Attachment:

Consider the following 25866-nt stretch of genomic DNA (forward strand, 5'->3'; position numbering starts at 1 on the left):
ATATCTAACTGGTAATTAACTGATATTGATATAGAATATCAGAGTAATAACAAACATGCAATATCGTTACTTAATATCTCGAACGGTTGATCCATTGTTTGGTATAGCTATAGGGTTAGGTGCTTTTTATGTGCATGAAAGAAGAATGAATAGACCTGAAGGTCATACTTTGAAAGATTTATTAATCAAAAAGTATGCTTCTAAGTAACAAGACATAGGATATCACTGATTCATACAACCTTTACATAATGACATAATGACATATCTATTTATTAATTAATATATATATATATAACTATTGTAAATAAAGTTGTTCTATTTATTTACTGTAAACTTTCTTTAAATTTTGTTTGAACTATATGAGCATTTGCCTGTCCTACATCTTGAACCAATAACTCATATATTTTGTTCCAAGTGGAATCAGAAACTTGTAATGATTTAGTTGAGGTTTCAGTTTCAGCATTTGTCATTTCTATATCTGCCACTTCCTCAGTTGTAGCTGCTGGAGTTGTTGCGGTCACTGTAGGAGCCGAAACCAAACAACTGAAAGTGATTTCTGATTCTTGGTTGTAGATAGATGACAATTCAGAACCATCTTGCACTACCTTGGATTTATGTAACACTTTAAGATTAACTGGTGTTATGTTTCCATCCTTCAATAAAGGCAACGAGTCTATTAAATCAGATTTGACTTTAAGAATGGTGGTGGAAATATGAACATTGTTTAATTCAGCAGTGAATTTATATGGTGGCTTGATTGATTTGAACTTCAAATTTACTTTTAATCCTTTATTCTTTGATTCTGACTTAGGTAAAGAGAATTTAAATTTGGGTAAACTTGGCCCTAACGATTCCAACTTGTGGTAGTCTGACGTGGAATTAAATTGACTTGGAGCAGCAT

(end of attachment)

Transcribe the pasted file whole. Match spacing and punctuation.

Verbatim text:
Consider the following 25866-nt stretch of genomic DNA (forward strand, 5'->3'; position numbering starts at 1 on the left):
ATATCTAACTGGTAATTAACTGATATTGATATAGAATATCAGAGTAATAACAAACATGCAATATCGTTACTTAATATCTCGAACGGTTGATCCATTGTTTGGTATAGCTATAGGGTTAGGTGCTTTTTATGTGCATGAAAGAAGAATGAATAGACCTGAAGGTCATACTTTGAAAGATTTATTAATCAAAAAGTATGCTTCTAAGTAACAAGACATAGGATATCACTGATTCATACAACCTTTACATAATGACATAATGACATATCTATTTATTAATTAATATATATATATATAACTATTGTAAATAAAGTTGTTCTATTTATTTACTGTAAACTTTCTTTAAATTTTGTTTGAACTATATGAGCATTTGCCTGTCCTACATCTTGAACCAATAACTCATATATTTTGTTCCAAGTGGAATCAGAAACTTGTAATGATTTAGTTGAGGTTTCAGTTTCAGCATTTGTCATTTCTATATCTGCCACTTCCTCAGTTGTAGCTGCTGGAGTTGTTGCGGTCACTGTAGGAGCCGAAACCAAACAACTGAAAGTGATTTCTGATTCTTGGTTGTAGATAGATGACAATTCAGAACCATCTTGCACTACCTTGGATTTATGTAACACTTTAAGATTAACTGGTGTTATGTTTCCATCCTTCAATAAAGGCAACGAGTCTATTAAATCAGATTTGACTTTAAGAATGGTGGTGGAAATATGAACATTGTTTAATTCAGCAGTGAATTTATATGGTGGCTTGATTGATTTGAACTTCAAATTTACTTTTAATCCTTTATTCTTTGATTCTGACTTAGGTAAAGAGAATTTAAATTTGGGTAAACTTGGCCCTAACGATTCCAACTTGTGGTAGTCTGACGTGGAATTAAATTGACTTGGAGCAGCAT